Most classical music education, at least in my personal experience, is centered around the standard repertoire of music composed by men. However, once I myself began composing, I started to wonder why I so rarely had heard of other female composers. Did they exist, and if so, what happened to their works? Have they been forgotten, or are they simply ignored?
As I’ve researched the works of present and past female composers, I’ve found that there was never a time when women musicians didn’t want to make their voices heard. Each of their personal and professional stories tends to be unique, but often has led to a sad conclusion of unacknowledged talent. But I have recognized a persistent yearning among women composers which has permanently altered my perspective of the musical world. Women have been making and composing music for centuries, millennia even!
Today in Pop music, R&B, Country, Folk, and even Jazz, prominent women performers and occasionally even composers are often found. Yet the Classical genre is in many ways still a boys’ club. There is certainly a number of great women performing artists active today, including Anne-Sophie Mutter, Mitsuko Uchida and Cecilia Bartoli, but Classical music continues to be virtually closed when it comes to the works of women composers.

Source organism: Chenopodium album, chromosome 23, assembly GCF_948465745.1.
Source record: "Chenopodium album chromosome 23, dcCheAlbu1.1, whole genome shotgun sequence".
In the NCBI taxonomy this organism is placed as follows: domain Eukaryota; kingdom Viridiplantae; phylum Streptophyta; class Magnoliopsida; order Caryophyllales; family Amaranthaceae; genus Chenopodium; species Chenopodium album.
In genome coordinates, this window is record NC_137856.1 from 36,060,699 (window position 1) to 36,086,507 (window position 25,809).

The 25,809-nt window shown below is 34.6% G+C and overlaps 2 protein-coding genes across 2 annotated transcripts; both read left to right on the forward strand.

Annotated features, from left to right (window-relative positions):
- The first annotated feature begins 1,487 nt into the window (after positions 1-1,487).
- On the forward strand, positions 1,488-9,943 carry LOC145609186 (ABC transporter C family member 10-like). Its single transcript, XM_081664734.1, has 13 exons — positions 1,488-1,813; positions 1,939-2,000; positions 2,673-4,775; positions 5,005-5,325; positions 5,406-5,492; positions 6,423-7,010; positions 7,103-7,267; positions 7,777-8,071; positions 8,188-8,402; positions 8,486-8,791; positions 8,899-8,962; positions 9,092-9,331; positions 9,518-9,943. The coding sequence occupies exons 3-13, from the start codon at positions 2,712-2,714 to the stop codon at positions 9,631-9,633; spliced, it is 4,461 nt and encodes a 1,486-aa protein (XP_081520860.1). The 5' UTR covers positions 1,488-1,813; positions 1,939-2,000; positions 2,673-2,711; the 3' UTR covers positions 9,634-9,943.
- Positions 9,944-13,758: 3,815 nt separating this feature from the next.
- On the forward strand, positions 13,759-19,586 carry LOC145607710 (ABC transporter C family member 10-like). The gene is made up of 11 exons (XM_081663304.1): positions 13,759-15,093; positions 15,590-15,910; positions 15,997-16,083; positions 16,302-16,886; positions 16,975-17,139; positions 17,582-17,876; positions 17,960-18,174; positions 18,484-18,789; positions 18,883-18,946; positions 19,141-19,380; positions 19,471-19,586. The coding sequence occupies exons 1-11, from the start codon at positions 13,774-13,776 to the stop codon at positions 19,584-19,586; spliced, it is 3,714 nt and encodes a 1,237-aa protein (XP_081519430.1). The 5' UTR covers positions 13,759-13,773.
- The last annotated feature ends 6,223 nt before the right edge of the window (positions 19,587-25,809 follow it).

I’d like to help change that: for the benefit of the working musician, the music student, the appreciative listener, and for present and future composers.
I believe it is only by means of revealing and sharing this outstanding but neglected repertoire that we can ensure that classical music has genuine value and meaning for generations to come.